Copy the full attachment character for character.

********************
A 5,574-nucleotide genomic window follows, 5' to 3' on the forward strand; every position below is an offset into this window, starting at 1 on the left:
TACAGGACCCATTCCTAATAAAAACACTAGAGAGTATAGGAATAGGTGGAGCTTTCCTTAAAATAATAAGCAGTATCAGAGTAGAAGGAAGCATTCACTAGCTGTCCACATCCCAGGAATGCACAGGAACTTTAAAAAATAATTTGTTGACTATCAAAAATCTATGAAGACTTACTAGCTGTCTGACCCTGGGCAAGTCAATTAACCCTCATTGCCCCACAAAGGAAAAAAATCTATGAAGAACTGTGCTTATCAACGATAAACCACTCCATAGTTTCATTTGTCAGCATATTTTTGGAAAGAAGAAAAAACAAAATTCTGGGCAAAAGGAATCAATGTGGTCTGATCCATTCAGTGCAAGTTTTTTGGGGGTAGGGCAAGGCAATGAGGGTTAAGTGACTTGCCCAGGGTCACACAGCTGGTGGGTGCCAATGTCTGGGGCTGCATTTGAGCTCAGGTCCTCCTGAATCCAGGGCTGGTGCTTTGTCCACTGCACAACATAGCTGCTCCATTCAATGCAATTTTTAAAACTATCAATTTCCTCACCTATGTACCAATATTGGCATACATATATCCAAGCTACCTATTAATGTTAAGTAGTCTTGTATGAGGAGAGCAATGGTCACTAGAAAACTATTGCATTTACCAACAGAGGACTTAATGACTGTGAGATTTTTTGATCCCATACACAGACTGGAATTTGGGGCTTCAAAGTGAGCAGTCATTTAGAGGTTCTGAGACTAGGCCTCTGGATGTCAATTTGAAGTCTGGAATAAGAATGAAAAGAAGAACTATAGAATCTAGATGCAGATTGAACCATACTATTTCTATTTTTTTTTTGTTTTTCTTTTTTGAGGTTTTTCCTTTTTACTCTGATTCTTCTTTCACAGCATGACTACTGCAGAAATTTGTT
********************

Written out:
A 5,574-nucleotide genomic window follows, 5' to 3' on the forward strand; every position below is an offset into this window, starting at 1 on the left:
TACAGGACCCATTCCTAATAAAAACACTAGAGAGTATAGGAATAGGTGGAGCTTTCCTTAAAATAATAAGCAGTATCAGAGTAGAAGGAAGCATTCACTAGCTGTCCACATCCCAGGAATGCACAGGAACTTTAAAAAATAATTTGTTGACTATCAAAAATCTATGAAGACTTACTAGCTGTCTGACCCTGGGCAAGTCAATTAACCCTCATTGCCCCACAAAGGAAAAAAATCTATGAAGAACTGTGCTTATCAACGATAAACCACTCCATAGTTTCATTTGTCAGCATATTTTTGGAAAGAAGAAAAAACAAAATTCTGGGCAAAAGGAATCAATGTGGTCTGATCCATTCAGTGCAAGTTTTTTGGGGGTAGGGCAAGGCAATGAGGGTTAAGTGACTTGCCCAGGGTCACACAGCTGGTGGGTGCCAATGTCTGGGGCTGCATTTGAGCTCAGGTCCTCCTGAATCCAGGGCTGGTGCTTTGTCCACTGCACAACATAGCTGCTCCATTCAATGCAATTTTTAAAACTATCAATTTCCTCACCTATGTACCAATATTGGCATACATATATCCAAGCTACCTATTAATGTTAAGTAGTCTTGTATGAGGAGAGCAATGGTCACTAGAAAACTATTGCATTTACCAACAGAGGACTTAATGACTGTGAGATTTTTTGATCCCATACACAGACTGGAATTTGGGGCTTCAAAGTGAGCAGTCATTTAGAGGTTCTGAGACTAGGCCTCTGGATGTCAATTTGAAGTCTGGAATAAGAATGAAAAGAAGAACTATAGAATCTAGATGCAGATTGAACCATACTATTTCTATTTTTTTTTTGTTTTTCTTTTTTGAGGTTTTTCCTTTTTACTCTGATTCTTCTTTCACAGCATGACTACTGCAGAAATTTGTT